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New research has found that eating foods high in flavonols may reduce the risk of frailty as a person ages.
Frailty often includes symptoms such as unintentional weight loss, decreased strength, and decreased energy.
Experts recommend patients focus on a colorful diet, to absorb a variety of plant nutrients like flavonol.
A new study has found that eating fruits and vegetables containing flavonols may reduce your risk of developing frailty as you age.
About 10% to 15% of older people experience frailty as they age. Frailty is considered a geriatric syndrome that includes symptoms such as unintentional weight loss, decreased strength, decreased energy and fatigue, slower walking speed, reduced mobility and decrease in physical activity.
The disease can lead to an increased risk of falls, fractures, disability, hospitalization and death.
“The prevalence of frailty varies depending on the definition and measurement used and it is important to note that frailty can also occur in young adults with certain underlying health conditions,” said Jessica Hulsey, RD , LD. Health. “The diagnosis of frailty occurs when an individual exhibits three of the qualifying symptoms.”
The study results suggest that consuming just 10 mg of flavonols may be beneficial in reducing the risk of frailty by 20%.
What is flavonol?
Flavonoids are a class of naturally occurring plant pigments with various health benefits found in fruits, vegetables, and some beverages like tea and wine. Flavonols are a class of flavonoids known to have anti-inflammatory, anti-carcinogenic, and antimicrobial properties.
“They include compounds like quercetin, kaempferol, and myricetin, while flavonoids encompass a broader range of compounds like anthocyanins, flavones, and flavanols,” Hulsey explained.
Flavonols are found in a variety of fruits, such as apples, grapes, and berries, and vegetables, such as onions, kale, and spinach. They’re also found in perhaps surprising foods like green tea and unsweetened cocoa.
“Because flavonoids can attenuate age-related oxidative stress buildup by reactive oxygen species and some flavonoids even target the elimination of age-related senescent cells, they have a role in reduction of inflammation and consequent development of frailty,” Shivani Sahni, PhD, one of the study authors and expert on the role of nutritional factors on chronic diseases of aging said. Health.
Oxidative stress increases with age and is induced by mitochondrial dysfunction and inflammation. Over time, continued oxidative stress generates reactive oxygen species and reactive nitrogen species, causing oxidation of proteins and nucleic acids and eventual cell death.
Sahni pointed out how flavonoids are valuable sources of bioactive compounds with antioxidant properties that can help delay this process.
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Focus on quercetin
Specifically, a flavonol called quercetin may reduce your risk of frailty later in life.
Quercetin is widely distributed in fruits, vegetables and grains and is known for its antioxidant and anti-inflammatory properties.
“Quercetin is one of the most studied flavonols that is being tested for its benefits in protecting against chronic age-related diseases,” said Courtney Millar, PhD, one of the study’s authors. Health. “Major food sources include apples, citrus fruits, tea, red wine, and dark berries such as blackberries.”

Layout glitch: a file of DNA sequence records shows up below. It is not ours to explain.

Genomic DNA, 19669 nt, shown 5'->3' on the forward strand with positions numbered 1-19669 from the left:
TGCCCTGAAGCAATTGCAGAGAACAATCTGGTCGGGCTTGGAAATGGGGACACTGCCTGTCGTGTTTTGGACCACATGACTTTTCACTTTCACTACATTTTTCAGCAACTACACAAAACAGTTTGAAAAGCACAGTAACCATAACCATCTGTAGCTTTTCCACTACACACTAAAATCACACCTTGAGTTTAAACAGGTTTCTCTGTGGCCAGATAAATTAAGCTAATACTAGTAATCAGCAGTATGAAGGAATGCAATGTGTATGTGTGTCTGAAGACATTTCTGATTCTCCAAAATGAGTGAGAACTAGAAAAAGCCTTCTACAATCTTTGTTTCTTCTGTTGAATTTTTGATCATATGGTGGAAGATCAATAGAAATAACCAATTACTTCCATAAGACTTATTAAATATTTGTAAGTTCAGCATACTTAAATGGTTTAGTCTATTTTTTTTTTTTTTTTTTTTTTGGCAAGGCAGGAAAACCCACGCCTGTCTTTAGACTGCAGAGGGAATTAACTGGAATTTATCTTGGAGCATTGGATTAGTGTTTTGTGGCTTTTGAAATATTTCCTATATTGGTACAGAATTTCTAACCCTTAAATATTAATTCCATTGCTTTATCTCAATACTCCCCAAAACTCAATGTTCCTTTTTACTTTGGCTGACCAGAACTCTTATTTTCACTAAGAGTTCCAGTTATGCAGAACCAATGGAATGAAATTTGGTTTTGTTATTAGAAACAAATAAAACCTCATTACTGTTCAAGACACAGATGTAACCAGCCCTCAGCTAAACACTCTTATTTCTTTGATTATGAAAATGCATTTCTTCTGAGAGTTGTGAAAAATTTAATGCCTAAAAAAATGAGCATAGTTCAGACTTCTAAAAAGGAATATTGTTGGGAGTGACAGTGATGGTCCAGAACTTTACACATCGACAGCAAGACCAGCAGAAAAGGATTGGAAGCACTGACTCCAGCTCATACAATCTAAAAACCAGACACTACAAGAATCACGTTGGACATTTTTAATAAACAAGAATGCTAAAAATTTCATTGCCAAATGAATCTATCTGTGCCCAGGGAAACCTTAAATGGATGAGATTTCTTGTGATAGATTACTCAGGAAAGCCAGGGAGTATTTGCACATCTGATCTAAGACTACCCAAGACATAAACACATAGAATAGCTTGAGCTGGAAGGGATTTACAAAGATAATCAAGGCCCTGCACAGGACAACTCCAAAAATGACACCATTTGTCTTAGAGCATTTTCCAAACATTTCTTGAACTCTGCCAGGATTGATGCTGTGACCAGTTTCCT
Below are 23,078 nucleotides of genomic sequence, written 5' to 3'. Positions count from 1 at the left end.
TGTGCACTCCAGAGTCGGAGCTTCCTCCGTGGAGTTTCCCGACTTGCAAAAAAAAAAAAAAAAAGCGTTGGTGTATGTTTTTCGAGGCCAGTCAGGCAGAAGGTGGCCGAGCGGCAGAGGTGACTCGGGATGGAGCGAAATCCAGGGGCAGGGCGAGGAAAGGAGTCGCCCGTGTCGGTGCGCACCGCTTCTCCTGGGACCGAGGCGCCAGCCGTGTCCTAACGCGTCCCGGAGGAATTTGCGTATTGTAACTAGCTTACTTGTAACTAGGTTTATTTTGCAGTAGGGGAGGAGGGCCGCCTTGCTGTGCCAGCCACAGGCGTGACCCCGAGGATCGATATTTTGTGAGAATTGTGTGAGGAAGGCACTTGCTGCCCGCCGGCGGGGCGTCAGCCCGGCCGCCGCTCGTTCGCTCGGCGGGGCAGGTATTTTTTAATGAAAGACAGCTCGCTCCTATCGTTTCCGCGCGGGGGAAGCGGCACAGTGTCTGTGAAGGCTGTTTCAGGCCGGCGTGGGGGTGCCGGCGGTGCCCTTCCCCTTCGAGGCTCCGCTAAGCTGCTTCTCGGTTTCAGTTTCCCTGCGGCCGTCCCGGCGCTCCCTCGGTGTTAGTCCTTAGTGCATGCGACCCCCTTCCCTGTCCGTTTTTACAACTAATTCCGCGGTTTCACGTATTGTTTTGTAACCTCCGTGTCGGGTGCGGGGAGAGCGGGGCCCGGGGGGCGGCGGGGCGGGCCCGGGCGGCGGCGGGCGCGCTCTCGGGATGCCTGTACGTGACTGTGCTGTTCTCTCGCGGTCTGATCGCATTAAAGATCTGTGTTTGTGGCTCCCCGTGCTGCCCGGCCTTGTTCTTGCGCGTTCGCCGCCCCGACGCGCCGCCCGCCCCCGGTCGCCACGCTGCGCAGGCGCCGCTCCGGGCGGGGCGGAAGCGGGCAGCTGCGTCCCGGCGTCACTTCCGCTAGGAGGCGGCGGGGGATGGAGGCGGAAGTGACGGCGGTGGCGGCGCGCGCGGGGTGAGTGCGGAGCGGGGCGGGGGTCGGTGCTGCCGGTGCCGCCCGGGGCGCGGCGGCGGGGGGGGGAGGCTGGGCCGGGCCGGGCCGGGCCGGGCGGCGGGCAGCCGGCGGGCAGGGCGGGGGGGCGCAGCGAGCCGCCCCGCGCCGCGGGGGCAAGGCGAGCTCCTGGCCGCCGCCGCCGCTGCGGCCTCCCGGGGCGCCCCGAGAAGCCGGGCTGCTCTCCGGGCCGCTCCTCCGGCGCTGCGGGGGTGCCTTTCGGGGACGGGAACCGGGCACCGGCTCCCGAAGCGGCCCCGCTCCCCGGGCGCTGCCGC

Not only are quercetin and other flavonoids linked to reduced frailty and age-related decline, but they are also associated with many other health benefits.
“Flavonoids have been linked to better cardiovascular health, reduced risk of certain cancers, and improved cognitive function,” Hulsey added. “They also have potential benefits for managing conditions like diabetes.”
“Further research is needed to fully understand the mechanisms and draw firm conclusions regarding the impact of flavonoids on frailty and other health outcomes,” she said.
Although the study determined that there was no statistically significant association between flavonoid intake and the onset of frailty, it did determine that each daily intake of 10 mg of flavonol was related a 20% reduction in the risk of developing frailty in the elderly.
In addition, every 10 mg per day of quercetin intake was associated with a 35% decrease in the risk of onset of frailty.
Add flavonol to your diet
If you’re looking to boost your flavonol intake, adding 10mg to your diet may be easier than you think. For example, a medium-sized apple contains about 10 mg of flavonols. Different fruits and vegetables contain a variety of flavanol subclasses.
Consuming a variety of these types of foods can help ensure that you are eating all the different types of flavonols to help prevent disease.
To increase your flavonoid intake, you can incorporate dietary strategies, such as including a variety of fruits and vegetables in your meals and snacks. Foods particularly high in quercetin include citrus fruits, sage, tea, red wine, olive oil, grapes, dark cherries, and dark berries like blueberries and blackberries.
“Try to have a mix of colorful options to ensure a diverse range of nutrients, including quercetin,” Hulsey suggested. “You can also experiment with recipes that include quercetin-rich herbs and spices like parsley, dill, and cilantro.”
On the same subject: Can we eat too much fruit?
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